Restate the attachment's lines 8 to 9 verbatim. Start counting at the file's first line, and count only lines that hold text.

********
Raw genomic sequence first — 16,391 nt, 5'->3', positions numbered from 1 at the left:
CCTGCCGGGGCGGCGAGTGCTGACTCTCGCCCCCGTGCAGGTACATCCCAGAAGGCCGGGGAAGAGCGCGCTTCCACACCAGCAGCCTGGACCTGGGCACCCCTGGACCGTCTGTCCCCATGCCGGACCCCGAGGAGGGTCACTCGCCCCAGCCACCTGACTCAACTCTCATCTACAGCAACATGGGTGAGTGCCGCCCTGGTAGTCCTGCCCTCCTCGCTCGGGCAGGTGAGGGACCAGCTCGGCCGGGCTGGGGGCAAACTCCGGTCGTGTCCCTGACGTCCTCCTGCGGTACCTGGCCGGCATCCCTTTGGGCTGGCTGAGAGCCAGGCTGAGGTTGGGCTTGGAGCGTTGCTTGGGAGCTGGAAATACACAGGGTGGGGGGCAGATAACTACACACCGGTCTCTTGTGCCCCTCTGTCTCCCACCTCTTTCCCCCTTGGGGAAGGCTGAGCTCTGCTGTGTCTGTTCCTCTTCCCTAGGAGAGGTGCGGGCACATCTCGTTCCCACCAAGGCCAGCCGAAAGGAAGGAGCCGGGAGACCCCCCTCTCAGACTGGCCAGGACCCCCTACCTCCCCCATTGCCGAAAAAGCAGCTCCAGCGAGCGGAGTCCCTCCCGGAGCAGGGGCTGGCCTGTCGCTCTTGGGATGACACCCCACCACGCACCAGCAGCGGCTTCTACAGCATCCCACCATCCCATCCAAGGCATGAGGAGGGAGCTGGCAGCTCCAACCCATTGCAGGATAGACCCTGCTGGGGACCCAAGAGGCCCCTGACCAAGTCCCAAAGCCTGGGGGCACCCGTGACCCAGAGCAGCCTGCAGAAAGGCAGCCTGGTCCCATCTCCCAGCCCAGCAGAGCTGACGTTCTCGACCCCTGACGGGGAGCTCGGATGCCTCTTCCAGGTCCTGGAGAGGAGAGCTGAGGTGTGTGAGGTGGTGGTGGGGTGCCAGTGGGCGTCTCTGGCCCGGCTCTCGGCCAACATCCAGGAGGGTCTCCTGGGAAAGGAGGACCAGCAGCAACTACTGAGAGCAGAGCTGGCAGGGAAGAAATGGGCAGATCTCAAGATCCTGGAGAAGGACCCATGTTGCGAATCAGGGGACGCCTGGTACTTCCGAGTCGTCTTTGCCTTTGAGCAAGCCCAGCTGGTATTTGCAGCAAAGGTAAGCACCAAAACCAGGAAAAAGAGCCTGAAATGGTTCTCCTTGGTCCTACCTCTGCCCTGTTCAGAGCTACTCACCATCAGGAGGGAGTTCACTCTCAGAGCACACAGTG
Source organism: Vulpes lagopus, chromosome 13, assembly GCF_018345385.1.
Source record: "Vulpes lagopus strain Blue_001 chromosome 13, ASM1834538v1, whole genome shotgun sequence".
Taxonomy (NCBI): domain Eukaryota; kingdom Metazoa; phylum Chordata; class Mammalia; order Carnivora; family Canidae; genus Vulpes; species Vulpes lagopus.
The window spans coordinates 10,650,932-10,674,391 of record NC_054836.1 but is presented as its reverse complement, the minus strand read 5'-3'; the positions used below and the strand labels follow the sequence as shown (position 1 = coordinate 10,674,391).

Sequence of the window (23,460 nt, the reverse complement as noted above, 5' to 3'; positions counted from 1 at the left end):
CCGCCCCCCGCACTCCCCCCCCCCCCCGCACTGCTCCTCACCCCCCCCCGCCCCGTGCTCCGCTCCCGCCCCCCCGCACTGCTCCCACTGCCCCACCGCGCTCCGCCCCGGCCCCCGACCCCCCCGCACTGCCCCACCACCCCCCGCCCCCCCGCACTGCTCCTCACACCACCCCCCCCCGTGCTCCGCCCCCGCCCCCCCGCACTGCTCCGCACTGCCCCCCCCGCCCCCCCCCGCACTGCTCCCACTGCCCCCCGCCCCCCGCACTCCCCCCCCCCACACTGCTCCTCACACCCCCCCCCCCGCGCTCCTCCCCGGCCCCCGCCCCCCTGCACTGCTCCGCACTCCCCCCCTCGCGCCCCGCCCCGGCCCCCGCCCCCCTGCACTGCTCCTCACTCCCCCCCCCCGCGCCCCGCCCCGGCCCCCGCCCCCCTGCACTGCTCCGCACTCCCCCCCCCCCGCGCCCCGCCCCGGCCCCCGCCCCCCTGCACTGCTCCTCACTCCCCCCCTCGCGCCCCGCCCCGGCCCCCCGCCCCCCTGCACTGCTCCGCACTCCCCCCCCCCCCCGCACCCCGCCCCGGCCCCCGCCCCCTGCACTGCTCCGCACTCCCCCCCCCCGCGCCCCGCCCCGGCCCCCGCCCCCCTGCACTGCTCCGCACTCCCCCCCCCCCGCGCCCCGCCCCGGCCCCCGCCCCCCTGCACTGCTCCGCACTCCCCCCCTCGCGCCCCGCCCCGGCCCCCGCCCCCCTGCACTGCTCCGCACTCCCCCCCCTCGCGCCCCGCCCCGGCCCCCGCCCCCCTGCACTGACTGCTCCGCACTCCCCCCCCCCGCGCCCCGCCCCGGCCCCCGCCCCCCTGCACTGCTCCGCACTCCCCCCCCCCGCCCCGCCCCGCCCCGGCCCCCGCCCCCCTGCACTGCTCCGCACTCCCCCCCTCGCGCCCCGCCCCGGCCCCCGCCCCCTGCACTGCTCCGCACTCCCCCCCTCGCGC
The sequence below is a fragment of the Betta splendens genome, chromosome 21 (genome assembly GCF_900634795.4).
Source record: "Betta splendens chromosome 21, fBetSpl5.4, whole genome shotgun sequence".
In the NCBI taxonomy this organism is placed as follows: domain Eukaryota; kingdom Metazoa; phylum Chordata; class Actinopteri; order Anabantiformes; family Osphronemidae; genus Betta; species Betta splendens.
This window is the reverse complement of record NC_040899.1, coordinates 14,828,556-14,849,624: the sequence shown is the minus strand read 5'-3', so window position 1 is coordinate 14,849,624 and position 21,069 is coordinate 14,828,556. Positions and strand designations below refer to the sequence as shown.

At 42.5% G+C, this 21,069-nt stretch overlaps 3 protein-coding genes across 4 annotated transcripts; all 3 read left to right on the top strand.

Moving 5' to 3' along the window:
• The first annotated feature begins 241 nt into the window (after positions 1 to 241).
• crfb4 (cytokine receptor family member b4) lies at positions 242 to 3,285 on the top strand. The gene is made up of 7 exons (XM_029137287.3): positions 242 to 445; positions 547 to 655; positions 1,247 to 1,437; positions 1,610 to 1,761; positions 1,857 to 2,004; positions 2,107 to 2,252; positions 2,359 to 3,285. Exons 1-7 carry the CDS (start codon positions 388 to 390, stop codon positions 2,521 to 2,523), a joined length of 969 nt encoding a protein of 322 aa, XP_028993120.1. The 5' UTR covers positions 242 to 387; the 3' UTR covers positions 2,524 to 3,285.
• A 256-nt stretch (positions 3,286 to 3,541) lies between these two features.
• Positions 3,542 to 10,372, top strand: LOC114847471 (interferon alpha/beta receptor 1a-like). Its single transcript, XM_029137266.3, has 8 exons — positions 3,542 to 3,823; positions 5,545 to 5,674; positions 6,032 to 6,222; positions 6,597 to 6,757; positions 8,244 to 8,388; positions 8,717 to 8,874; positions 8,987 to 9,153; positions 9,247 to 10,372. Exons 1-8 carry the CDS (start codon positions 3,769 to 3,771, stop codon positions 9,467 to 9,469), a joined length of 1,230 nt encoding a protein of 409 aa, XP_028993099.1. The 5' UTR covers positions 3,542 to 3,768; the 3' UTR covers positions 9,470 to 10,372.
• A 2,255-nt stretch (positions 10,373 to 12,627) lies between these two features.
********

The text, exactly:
CCGCCCCCCGCACTCCCCCCCCCCCCCGCACTGCTCCTCACCCCCCCCCGCCCCGTGCTCCGCTCCCGCCCCCCCGCACTGCTCCCACTGCCCCACCGCGCTCCGCCCCGGCCCCCGACCCCCCCGCACTGCCCCACCACCCCCCGCCCCCCCGCACTGCTCCTCACACCACCCCCCCCCGTGCTCCGCCCCCGCCCCCCCGCACTGCTCCGCACTGCCCCCCCCGCCCCCCCCCGCACTGCTCCCACTGCCCCCCGCCCCCCGCACTCCCCCCCCCCACACTGCTCCTCACACCCCCCCCCCCGCGCTCCTCCCCGGCCCCCGCCCCCCTGCACTGCTCCGCACTCCCCCCCTCGCGCCCCGCCCCGGCCCCCGCCCCCCTGCACTGCTCCTCACTCCCCCCCCCCGCGCCCCGCCCCGGCCCCCGCCCCCCTGCACTGCTCCGCACTCCCCCCCCCCCGCGCCCCGCCCCGGCCCCCGCCCCCCTGCACTGCTCCTCACTCCCCCCCTCGCGCCCCGCCCCGGCCCCCCGCCCCCCTGCACTGCTCCGCACTCCCCCCCCCCCCCGCACCCCGCCCCGGCCCCCGCCCCCTGCACTGCTCCGCACTCCCCCCCCCCGCGCCCCGCCCCGGCCCCCGCCCCCCTGCACTGCTCCGCACTCCCCCCCCCCCGCGCCCCGCCCCGGCCCCCGCCCCCCTGCACTGCTCCGCACTCCCCCCCTCGCGCCCCGCCCCGGCCCCCGCCCCCCTGCACTGCTCCGCACTCCCCCCCCTCGCGCCCCGCCCCGGCCCCCGCCCCCCTGCACTGACTGCTCCGCACTCCCCCCCCCCGCGCCCCGCCCCGGCCCCCGCCCCCCTGCACTGCTCCGCACTCCCCCCCCCCGCCCCGCCCCGCCCCGGCCCCCGCCCCCCTGCACTGCTCCGCACTCCCCCCCTCGCGCCCCGCCCCGGCCCCCGCCCCCTGCACTGCTCCGCACTCCCCCCCTCGCGC
The sequence below is a fragment of the Betta splendens genome, chromosome 21 (genome assembly GCF_900634795.4).